In a 15-year study by French researchers of nearly 3,000 middle-aged people, those who ate more orange- and green-colored fruits and vegetables rich in beta-carotene had better memory as they aged. 
Skin: Fewer Wrinkles, Faster Healing
A study from Korean researchers showed that women 50 and older who took a daily beta-carotene supplement for three months had “improved facial wrinkles and elasticity.”  And in a study from Germany, trauma patients who took an antioxidant supplement (vitamin C, vitamin E, beta-carotene, zinc and selenium) had faster wound healing. 
Vision: May Help Prevent ARMD
The leading cause of poor vision among people 50 and over, AMRD (Age-Rrelated Macular Degeneration) damages the macula, the part of the eye responsible for sharp, focused vision. But when people in the early stages of AMRD took a supplement containing beta-carotene (with other antioxidants), they reduced their risk of developing the advanced, vision-robbing form of ARMD by 34%.  In another study, a beta-carotene supplement improved vision in people with retinitis pigmentosa, a genetic eye disease that leads to blindness. 
 Farhangi MA, et al. The effect of vitamin A supplementation on thyroid function in premenopausal women. Journal of the American College of Nutrition, 2012 Aug;31(4):268-74.
 Farhangi MA, et al. Vitamin A supplementation and serum Th1- and Th2-associated cytokine response in women. Journal of the American College of Nutrition, 2013;32(4):280-5.
 Ambrosini GL, et al. Plasma retinol and total carotenes and fracture risk after long-term supplementation with high doses of retinol. Nutrition, 2014 May;30(5):551-6.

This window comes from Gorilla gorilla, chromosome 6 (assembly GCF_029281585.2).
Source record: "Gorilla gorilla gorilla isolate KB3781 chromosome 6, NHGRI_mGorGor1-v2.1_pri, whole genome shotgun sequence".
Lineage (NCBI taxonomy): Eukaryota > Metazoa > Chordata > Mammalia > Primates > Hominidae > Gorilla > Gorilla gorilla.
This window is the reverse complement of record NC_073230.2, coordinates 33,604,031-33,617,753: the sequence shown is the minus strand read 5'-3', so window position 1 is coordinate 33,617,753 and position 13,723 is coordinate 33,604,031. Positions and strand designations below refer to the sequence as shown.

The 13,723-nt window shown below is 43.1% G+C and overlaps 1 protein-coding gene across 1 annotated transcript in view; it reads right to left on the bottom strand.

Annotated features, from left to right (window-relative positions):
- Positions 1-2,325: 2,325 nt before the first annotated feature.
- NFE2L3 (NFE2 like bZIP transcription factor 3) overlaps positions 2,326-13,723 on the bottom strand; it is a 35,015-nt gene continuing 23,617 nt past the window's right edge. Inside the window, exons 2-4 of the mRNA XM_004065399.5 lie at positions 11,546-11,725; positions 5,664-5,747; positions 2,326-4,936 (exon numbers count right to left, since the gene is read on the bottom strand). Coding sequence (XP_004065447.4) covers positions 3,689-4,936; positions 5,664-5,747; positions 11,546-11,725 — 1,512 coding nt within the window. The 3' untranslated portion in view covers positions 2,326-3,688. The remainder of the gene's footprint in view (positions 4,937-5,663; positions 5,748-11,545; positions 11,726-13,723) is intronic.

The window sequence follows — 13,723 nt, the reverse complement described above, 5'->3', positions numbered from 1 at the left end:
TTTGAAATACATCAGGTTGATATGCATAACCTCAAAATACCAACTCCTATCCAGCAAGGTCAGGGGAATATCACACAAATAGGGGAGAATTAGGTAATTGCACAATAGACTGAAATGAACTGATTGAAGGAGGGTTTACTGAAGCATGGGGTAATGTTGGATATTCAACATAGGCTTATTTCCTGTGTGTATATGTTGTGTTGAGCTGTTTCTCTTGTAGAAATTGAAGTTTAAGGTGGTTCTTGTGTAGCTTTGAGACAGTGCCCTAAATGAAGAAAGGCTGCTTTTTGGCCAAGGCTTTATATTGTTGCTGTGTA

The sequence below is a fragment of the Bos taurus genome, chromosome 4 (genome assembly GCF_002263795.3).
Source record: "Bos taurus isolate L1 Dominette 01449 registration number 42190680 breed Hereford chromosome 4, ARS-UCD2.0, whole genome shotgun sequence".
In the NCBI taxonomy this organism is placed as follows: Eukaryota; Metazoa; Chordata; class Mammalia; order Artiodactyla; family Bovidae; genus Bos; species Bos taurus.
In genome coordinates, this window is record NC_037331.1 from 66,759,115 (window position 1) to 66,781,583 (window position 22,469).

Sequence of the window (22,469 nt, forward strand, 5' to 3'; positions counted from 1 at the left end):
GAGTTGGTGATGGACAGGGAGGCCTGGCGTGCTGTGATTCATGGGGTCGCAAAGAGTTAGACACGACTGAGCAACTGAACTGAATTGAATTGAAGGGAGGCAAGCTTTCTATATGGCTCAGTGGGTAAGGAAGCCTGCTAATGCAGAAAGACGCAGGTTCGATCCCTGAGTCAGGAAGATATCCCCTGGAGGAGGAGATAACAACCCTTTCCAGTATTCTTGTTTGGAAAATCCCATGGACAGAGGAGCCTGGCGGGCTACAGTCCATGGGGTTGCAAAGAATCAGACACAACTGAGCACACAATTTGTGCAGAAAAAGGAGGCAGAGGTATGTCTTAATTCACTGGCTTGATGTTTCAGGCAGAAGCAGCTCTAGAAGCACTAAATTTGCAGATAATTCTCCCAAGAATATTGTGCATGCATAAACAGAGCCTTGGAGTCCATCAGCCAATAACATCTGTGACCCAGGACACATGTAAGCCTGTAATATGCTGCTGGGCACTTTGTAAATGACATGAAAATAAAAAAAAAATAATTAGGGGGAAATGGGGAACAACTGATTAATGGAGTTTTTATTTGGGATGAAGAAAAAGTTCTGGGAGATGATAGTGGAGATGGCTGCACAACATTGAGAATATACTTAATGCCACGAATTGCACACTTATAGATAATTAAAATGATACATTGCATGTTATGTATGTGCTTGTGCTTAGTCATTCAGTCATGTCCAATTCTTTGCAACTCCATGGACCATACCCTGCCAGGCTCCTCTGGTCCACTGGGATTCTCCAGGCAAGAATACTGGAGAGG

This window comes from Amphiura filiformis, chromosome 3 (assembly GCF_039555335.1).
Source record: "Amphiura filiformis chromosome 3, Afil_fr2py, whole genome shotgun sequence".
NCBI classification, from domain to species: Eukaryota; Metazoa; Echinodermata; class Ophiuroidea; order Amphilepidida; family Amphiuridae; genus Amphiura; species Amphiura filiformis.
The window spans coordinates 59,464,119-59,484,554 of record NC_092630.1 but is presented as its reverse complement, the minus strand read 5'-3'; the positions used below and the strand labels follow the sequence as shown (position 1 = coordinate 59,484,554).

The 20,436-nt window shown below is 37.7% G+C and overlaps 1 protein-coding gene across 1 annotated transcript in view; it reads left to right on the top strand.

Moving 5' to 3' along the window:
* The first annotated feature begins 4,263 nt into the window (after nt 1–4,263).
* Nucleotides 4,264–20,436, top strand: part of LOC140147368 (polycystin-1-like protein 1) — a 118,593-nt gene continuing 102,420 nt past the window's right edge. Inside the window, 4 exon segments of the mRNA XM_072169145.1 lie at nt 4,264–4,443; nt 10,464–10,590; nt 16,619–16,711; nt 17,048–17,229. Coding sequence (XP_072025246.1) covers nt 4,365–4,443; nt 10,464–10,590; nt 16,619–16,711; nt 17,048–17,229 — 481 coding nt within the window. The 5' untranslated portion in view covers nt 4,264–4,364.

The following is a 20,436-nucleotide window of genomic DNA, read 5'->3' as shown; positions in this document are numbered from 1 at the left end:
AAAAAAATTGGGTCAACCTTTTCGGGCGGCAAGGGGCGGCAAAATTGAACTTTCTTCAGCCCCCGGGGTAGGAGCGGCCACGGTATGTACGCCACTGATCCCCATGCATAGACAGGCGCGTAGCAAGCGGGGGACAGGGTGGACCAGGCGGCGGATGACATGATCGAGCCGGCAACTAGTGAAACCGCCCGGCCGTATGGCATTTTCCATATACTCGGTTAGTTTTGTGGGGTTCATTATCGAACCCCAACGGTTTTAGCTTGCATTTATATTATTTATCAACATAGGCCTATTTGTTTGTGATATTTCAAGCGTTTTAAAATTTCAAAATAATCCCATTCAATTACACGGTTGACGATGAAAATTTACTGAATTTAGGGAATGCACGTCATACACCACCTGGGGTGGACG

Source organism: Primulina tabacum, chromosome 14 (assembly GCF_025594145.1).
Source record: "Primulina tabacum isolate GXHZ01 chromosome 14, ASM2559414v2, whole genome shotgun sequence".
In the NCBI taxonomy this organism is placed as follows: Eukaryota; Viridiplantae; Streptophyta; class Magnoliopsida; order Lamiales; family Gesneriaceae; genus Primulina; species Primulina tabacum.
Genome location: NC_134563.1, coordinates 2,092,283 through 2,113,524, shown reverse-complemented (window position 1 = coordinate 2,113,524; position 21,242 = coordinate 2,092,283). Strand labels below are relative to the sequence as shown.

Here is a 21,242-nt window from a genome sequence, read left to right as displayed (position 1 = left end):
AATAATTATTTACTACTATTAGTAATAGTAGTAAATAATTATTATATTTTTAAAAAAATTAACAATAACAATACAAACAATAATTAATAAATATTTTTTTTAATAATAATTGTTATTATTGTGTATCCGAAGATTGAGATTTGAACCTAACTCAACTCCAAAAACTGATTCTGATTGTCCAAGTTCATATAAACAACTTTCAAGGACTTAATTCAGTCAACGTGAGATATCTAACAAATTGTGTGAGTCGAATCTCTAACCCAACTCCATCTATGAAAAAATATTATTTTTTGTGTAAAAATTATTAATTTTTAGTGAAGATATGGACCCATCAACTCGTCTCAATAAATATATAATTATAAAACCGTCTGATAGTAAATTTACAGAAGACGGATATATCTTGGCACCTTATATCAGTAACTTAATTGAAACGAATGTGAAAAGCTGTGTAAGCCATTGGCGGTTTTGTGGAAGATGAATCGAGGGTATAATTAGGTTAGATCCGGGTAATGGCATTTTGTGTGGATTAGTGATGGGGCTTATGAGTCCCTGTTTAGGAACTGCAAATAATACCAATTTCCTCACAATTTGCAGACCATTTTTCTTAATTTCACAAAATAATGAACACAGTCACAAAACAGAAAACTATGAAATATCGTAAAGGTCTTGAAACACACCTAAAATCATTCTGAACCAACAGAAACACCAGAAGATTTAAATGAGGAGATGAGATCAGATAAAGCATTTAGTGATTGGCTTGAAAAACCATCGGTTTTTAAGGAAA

Wang L, et al. Specific carotenoid intake is inversely associated with the risk of breast cancer among Chinese women. British Journal of Nutrition, 2014 May;111(9):1686-95.
 Ross MM, et al. Plasma carotenoids and vitamin C concentrations and risk of urothelial cell carcinoma in the European Prospective Investigation into Cancer and Nutrition. American Journal of Clinical Nutrition, 2012 Oct;96(4):902-10.
 Kabat GC, et al. Intake of antioxidant nutrients and risk of non-Hodgkin’s Lymphoma in the Women’s Health Initiative. Nutrition & Cancer, 2012;64(2):245-54.
 Bitetto D, et al. Vitamin A deficiency is associated with hepatitis C virus chronic infection and with unresponsiveness to interferon-based antiviral therapy. Hepatology, 2013 Mar;57(3):925-33.
 Thyagarajan B, et al. Serum carotenoid concentrations predict lung function evolution in young adults: the Coronary Artery Risk Development in Young Adults (CARDIA) study. American Journal of Clinical Nutrition, 2011 Nov;94(5):1211-8.
 Kesse-Guyot E, at al. Carotenoid-rich dietary patterns during midlife and subsequent cognitive function. British Journal of Nutrition, 2014 Mar 14;111(5):915-23.
 Cho S, et al. Differential effects of low-dose and high-dose beta-carotene supplementation on the signs of photoaging and type I procollagen gene expression in human skin in vivo.Dermatology, 2010;221(2):160-71.
 Blass SC, et al. Time to wound closure in trauma patients with disorders in wound healing is shortened by supplements containing antioxidant micronutrients and glutamine: a PRCT. Clinical Nutrition, 2012 Aug;31(4):469-75.
 Chew EY, et al. Long-term effects of vitamins C and E, beta-carotene, and zinc on age-related macular degeneration: AREDS report no. 35. Ophthalmology, 2013 Aug;120(8):1604-11.
 Rotenstreich Y, et al. Treatment with 9-cis beta-carotene-rich powder in patients with retinitis pigmentosa: a randomized crossover trial. JAMA Ophthalmology, 2013 Aug;131(8):985-92.